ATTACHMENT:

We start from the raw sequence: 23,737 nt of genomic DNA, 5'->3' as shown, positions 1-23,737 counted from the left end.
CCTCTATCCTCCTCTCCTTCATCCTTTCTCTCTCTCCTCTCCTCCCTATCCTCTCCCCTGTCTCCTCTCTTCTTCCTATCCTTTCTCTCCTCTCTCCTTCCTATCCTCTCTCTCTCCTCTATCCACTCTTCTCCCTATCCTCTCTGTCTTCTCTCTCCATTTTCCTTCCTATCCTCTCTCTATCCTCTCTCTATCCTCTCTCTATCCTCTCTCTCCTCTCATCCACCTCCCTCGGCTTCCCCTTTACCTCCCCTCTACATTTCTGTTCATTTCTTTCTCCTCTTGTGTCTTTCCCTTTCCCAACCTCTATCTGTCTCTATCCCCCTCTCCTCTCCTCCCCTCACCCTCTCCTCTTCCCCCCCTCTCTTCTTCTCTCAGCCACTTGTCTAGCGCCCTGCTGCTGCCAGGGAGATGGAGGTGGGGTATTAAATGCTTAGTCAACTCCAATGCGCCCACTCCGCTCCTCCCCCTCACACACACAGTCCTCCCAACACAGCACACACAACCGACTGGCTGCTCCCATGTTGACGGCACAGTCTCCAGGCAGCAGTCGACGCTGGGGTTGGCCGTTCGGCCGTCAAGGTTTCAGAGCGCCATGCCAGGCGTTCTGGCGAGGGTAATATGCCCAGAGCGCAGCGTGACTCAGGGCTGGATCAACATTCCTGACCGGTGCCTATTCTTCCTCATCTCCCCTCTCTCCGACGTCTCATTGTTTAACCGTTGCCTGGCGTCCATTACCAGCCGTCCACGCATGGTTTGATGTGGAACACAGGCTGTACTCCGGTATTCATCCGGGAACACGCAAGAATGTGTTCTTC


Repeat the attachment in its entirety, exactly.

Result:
We start from the raw sequence: 23,737 nt of genomic DNA, 5'->3' as shown, positions 1-23,737 counted from the left end.
CCTCTATCCTCCTCTCCTTCATCCTTTCTCTCTCTCCTCTCCTCCCTATCCTCTCCCCTGTCTCCTCTCTTCTTCCTATCCTTTCTCTCCTCTCTCCTTCCTATCCTCTCTCTCTCCTCTATCCACTCTTCTCCCTATCCTCTCTGTCTTCTCTCTCCATTTTCCTTCCTATCCTCTCTCTATCCTCTCTCTATCCTCTCTCTATCCTCTCTCTCCTCTCATCCACCTCCCTCGGCTTCCCCTTTACCTCCCCTCTACATTTCTGTTCATTTCTTTCTCCTCTTGTGTCTTTCCCTTTCCCAACCTCTATCTGTCTCTATCCCCCTCTCCTCTCCTCCCCTCACCCTCTCCTCTTCCCCCCCTCTCTTCTTCTCTCAGCCACTTGTCTAGCGCCCTGCTGCTGCCAGGGAGATGGAGGTGGGGTATTAAATGCTTAGTCAACTCCAATGCGCCCACTCCGCTCCTCCCCCTCACACACACAGTCCTCCCAACACAGCACACACAACCGACTGGCTGCTCCCATGTTGACGGCACAGTCTCCAGGCAGCAGTCGACGCTGGGGTTGGCCGTTCGGCCGTCAAGGTTTCAGAGCGCCATGCCAGGCGTTCTGGCGAGGGTAATATGCCCAGAGCGCAGCGTGACTCAGGGCTGGATCAACATTCCTGACCGGTGCCTATTCTTCCTCATCTCCCCTCTCTCCGACGTCTCATTGTTTAACCGTTGCCTGGCGTCCATTACCAGCCGTCCACGCATGGTTTGATGTGGAACACAGGCTGTACTCCGGTATTCATCCGGGAACACGCAAGAATGTGTTCTTC